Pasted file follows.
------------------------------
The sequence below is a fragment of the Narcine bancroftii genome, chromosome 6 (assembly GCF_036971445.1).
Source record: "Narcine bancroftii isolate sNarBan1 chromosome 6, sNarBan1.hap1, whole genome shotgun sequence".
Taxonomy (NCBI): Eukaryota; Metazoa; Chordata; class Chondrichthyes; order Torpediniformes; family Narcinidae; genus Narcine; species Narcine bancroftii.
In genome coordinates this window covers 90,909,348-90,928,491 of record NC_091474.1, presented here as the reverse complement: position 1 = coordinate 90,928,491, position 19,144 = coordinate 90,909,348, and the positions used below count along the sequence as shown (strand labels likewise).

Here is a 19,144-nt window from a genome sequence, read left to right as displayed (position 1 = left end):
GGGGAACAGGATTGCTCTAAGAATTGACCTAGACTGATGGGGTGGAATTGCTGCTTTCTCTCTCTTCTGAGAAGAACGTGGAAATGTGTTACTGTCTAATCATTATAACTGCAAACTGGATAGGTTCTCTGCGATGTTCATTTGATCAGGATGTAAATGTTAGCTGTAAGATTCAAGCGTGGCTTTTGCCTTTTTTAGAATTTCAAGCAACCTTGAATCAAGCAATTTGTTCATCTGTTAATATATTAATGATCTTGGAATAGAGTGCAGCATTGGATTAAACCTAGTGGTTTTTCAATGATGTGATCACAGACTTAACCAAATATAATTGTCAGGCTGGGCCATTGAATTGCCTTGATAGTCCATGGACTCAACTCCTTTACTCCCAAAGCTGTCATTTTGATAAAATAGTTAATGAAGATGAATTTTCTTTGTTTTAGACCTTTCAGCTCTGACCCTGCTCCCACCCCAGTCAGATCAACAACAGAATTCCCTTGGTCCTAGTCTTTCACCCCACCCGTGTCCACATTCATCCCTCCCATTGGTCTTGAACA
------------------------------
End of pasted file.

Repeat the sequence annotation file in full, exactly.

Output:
The sequence below is a fragment of the Narcine bancroftii genome, chromosome 6 (assembly GCF_036971445.1).
Source record: "Narcine bancroftii isolate sNarBan1 chromosome 6, sNarBan1.hap1, whole genome shotgun sequence".
Taxonomy (NCBI): Eukaryota; Metazoa; Chordata; class Chondrichthyes; order Torpediniformes; family Narcinidae; genus Narcine; species Narcine bancroftii.
In genome coordinates this window covers 90,909,348-90,928,491 of record NC_091474.1, presented here as the reverse complement: position 1 = coordinate 90,928,491, position 19,144 = coordinate 90,909,348, and the positions used below count along the sequence as shown (strand labels likewise).

Here is a 19,144-nt window from a genome sequence, read left to right as displayed (position 1 = left end):
GGGGAACAGGATTGCTCTAAGAATTGACCTAGACTGATGGGGTGGAATTGCTGCTTTCTCTCTCTTCTGAGAAGAACGTGGAAATGTGTTACTGTCTAATCATTATAACTGCAAACTGGATAGGTTCTCTGCGATGTTCATTTGATCAGGATGTAAATGTTAGCTGTAAGATTCAAGCGTGGCTTTTGCCTTTTTTAGAATTTCAAGCAACCTTGAATCAAGCAATTTGTTCATCTGTTAATATATTAATGATCTTGGAATAGAGTGCAGCATTGGATTAAACCTAGTGGTTTTTCAATGATGTGATCACAGACTTAACCAAATATAATTGTCAGGCTGGGCCATTGAATTGCCTTGATAGTCCATGGACTCAACTCCTTTACTCCCAAAGCTGTCATTTTGATAAAATAGTTAATGAAGATGAATTTTCTTTGTTTTAGACCTTTCAGCTCTGACCCTGCTCCCACCCCAGTCAGATCAACAACAGAATTCCCTTGGTCCTAGTCTTTCACCCCACCCGTGTCCACATTCATCCCTCCCATTGGTCTTGAACA